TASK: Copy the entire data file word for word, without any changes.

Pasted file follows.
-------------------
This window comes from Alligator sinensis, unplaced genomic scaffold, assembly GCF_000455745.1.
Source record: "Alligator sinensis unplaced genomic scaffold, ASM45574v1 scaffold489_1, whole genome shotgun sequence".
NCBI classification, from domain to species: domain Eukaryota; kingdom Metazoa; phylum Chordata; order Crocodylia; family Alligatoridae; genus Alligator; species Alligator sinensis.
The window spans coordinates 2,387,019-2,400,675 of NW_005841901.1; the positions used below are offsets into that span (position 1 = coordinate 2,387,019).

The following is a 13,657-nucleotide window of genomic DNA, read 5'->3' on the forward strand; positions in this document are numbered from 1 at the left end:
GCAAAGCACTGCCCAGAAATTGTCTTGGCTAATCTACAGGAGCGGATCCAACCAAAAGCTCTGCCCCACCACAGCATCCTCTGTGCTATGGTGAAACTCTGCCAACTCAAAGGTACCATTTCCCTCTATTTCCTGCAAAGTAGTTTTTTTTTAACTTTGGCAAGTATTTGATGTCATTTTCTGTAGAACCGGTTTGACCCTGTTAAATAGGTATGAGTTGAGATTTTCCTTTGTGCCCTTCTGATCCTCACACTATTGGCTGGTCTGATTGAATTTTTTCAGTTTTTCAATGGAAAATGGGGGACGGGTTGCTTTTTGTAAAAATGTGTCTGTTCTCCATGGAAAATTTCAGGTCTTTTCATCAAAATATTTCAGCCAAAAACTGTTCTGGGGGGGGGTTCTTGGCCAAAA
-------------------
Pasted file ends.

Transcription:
This window comes from Alligator sinensis, unplaced genomic scaffold, assembly GCF_000455745.1.
Source record: "Alligator sinensis unplaced genomic scaffold, ASM45574v1 scaffold489_1, whole genome shotgun sequence".
NCBI classification, from domain to species: domain Eukaryota; kingdom Metazoa; phylum Chordata; order Crocodylia; family Alligatoridae; genus Alligator; species Alligator sinensis.
The window spans coordinates 2,387,019-2,400,675 of NW_005841901.1; the positions used below are offsets into that span (position 1 = coordinate 2,387,019).

The following is a 13,657-nucleotide window of genomic DNA, read 5'->3' on the forward strand; positions in this document are numbered from 1 at the left end:
GCAAAGCACTGCCCAGAAATTGTCTTGGCTAATCTACAGGAGCGGATCCAACCAAAAGCTCTGCCCCACCACAGCATCCTCTGTGCTATGGTGAAACTCTGCCAACTCAAAGGTACCATTTCCCTCTATTTCCTGCAAAGTAGTTTTTTTTTAACTTTGGCAAGTATTTGATGTCATTTTCTGTAGAACCGGTTTGACCCTGTTAAATAGGTATGAGTTGAGATTTTCCTTTGTGCCCTTCTGATCCTCACACTATTGGCTGGTCTGATTGAATTTTTTCAGTTTTTCAATGGAAAATGGGGGACGGGTTGCTTTTTGTAAAAATGTGTCTGTTCTCCATGGAAAATTTCAGGTCTTTTCATCAAAATATTTCAGCCAAAAACTGTTCTGGGGGGGGGTTCTTGGCCAAAA